Street parking is pretty affordable in San Francisco, especially if you purchase an annual residential parking permit, which is around $165 for standard passenger vehicles or $83 for motorcycles. Street parking is managed by the San Francisco Municipal Transportation Agency (SFMTA), which operates numerous parking meters throughout the city. These function on a demand-responsive parking rate that encourages drivers to use under-utilized areas by offering lower rates. Rates range from free to $7 per hour and average out at $2.5 per hour.

There are also numerous garages and parking lots available. Some of these offer free parking for customers (usually those within park-and-ride stations or malls). However, prices typically range from $3 to $40/h.

What Is the Cost of Public Transportation in San Francisco?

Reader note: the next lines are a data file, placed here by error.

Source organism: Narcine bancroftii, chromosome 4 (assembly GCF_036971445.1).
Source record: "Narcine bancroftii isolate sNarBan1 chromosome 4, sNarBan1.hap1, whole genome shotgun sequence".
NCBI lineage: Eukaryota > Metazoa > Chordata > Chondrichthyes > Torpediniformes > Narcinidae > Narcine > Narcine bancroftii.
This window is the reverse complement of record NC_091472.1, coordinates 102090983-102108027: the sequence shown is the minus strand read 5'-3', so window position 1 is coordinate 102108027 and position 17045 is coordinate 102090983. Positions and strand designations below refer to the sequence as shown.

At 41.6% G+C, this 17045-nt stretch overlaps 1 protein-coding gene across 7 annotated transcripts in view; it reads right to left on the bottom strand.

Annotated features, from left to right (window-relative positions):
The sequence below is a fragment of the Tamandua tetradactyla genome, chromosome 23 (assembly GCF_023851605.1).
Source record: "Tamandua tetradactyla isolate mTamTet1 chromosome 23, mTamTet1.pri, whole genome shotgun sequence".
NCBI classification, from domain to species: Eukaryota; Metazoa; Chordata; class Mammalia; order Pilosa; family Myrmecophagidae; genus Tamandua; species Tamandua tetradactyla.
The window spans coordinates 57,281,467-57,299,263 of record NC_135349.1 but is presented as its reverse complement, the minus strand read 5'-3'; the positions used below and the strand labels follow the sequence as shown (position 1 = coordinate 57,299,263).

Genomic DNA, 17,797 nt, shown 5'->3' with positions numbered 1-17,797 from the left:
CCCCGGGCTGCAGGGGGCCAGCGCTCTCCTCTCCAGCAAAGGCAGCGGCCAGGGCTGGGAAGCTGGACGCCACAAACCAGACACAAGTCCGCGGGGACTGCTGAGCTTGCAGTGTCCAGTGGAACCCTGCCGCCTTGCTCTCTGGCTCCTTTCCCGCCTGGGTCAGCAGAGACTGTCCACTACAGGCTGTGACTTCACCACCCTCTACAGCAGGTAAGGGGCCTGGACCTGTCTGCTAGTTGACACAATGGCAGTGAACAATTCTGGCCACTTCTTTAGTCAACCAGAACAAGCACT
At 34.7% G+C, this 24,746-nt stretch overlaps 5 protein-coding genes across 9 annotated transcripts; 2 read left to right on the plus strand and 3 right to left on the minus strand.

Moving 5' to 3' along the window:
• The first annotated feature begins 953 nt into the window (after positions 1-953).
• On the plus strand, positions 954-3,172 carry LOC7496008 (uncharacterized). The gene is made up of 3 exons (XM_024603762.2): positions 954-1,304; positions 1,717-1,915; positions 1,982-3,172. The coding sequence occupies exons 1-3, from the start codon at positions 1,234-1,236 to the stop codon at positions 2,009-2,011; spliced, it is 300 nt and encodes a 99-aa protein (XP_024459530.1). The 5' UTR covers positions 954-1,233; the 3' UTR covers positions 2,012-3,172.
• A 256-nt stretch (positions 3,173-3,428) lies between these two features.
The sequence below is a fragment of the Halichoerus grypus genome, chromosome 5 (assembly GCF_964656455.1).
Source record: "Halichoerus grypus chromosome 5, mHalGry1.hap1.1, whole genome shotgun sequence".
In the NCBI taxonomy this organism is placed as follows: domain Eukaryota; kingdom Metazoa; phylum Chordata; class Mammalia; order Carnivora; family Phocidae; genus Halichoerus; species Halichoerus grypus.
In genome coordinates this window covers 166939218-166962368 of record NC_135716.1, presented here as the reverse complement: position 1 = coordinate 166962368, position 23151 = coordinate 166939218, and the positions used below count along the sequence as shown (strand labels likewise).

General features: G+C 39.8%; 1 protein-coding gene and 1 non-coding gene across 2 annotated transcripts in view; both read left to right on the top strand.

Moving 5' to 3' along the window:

With more than 32% of commuters using public transit to get to work, San Francisco has one of the highest transit ridership in the U.S., provided by SFMTA. Specifically, the “Muni” — a combined subway and light-rail system — secures most routes in and around the city. A standard single ride on Muni services costs $3 (or $2.50 if you use the “MuniMobile App” or a “Clipper Card”) and allows 120 minutes of travel with transfers included. A monthly pass costs $81 and includes unlimited access to all Muni services.

Alternatively, you can pay $98 to gain unlimited access to Bay Area Rapid Transit (BART) services within San Francisco. BART connects San Francisco to the East Bay Area, San Jose and Silicon Valley.

Taxi fares in San Francisco start at around $4 on average, plus $3 per mile.

Healthcare & Childcare

Healthcare in SF

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While healthcare costs are generally higher than the national average, they’re not excessive, and over-the-counter medicines are more or less in line with national averages.